A Salafist Muslim intellectual, overlooking an Alexandrian beach last summer, tells me over coffee: “The cosmopolitanism of our city [Alexandria] may look like it has died, but the skeletal structure of cosmopolitanism is still there.
The Bastion of Refuge
Alexandria fashioned itself over the decades as the only viable and structural oppositional city to Cairo. It could do this not only because it was relatively out of the central government’s sights, but it also did not have to suffer from the same constraints that Cairo-centered opposition initiatives constantly confronted. The closer a political group moved toward the centers of power in Egypt’s capital, the more likely they were to be compromised and co-opted by the vested interests inherent in a proximity to political power. Alexandria provided an ideal locality for Islamists to establish new movements, build social capital with the poor, and fill in the gaps where the state failed. Whereas Cairo represented the state, Alexandria represented the mantle of opposition, dominated by Islamists for years.
The deepening of the Egyptian state’s centralization over the past sixty years also meant the heavy concentration of the security and intelligence sector in Cairo. Consequently, Alexandria was not subject to the same degree of hawkish surveillance and brutal crackdowns as was the case in the capital, and therefore was given some leeway to maneuver.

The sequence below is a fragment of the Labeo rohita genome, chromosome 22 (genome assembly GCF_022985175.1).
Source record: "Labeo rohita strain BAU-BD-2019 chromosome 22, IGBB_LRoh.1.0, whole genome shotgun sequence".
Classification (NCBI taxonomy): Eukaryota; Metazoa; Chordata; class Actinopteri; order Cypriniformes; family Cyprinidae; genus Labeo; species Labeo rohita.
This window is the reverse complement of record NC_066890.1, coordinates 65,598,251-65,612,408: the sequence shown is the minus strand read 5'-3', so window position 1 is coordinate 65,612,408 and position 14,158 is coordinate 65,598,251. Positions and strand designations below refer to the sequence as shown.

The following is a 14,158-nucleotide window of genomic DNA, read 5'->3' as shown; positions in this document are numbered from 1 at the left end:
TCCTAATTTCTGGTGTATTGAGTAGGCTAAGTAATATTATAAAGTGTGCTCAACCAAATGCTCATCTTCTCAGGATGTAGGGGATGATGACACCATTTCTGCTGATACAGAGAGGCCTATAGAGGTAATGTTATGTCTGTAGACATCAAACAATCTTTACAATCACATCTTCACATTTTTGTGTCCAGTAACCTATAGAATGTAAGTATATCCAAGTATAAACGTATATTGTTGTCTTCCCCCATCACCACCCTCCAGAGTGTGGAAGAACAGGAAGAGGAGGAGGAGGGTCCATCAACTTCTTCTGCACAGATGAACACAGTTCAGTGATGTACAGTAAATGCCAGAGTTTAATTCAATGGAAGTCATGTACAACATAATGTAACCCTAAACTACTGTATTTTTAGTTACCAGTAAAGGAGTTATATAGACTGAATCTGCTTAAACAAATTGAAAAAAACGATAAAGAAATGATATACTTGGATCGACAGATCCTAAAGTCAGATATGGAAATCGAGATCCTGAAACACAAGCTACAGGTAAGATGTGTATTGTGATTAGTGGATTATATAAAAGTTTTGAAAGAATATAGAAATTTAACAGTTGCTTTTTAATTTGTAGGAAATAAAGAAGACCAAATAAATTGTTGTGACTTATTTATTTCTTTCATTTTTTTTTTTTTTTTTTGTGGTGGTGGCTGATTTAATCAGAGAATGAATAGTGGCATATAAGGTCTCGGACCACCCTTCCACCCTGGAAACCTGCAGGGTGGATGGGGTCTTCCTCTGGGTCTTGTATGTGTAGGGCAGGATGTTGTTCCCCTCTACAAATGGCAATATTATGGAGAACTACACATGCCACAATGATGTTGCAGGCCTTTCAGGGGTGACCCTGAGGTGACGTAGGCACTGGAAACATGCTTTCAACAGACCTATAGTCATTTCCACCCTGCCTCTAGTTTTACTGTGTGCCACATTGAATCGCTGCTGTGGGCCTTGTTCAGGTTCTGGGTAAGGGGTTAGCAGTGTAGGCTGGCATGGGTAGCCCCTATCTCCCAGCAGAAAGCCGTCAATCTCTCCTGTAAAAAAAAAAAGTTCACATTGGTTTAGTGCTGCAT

The late Samer Soliman argues in his brilliant work The Autumn of Dictatorship: Fiscal Crisis and Political Change in Egypt under Mubarak (p 87) that centralization also meant a shifting of resources to Cairo, which contributed to a dispirited Alexandrian public psyche that their city, which had relatively prospered in the monarchical era, was now relegated to a shadow of its former self. This was apparent in the self-styled culture wars of Alexandria’s elites to wrestle away from Cairo the reins of the country’s cultural leadership. Their significant achievement was the unveiling of the reincarnated Library of Alexandria in 2002.
An Illusionary Seduction
Alexandria's ability to sway political dynamics throughout Egypt has much also to do with the socio-cultural relationship the coastal city establishes with population centers.
Power is relational and the Alexandrian diffusion of ideas and trends beyond city boundaries works, not so much because Alexandrians are effective in projecting their “pre-eminence”—underscored by cliché titles such as “Bride of the Mediterranean” and “Champion people”—to the rest of Egypt, but rather because Egyptians are predisposed to associate the coastal city with romance, escapism, summer holidays, and various positive connotations—connotations that are culturally reinforced by the popular arts. An idea or political actor coming out of Alexandria, the conventional story goes, can only be “good” for their equivalents in other cities, towns and villages. Therefore, Alexandria’s revolutionary actors, for example, embolden other revolutionary actors in areas of Egypt. This ideational soft power relationship operates effectively because influencer and recipient have an unspoken pact that is disproportionally favorable to Egypt’s second largest city. It partly explains why Khaled Saeed, the young Alexandrian beaten to death (some fifty meters away from the beach) who would be the spark of the 2011 Egyptian revolution, was elevated to chief martyr of the nation. This would have arguably been unlikely had Khaled died in Sohag or Aswan.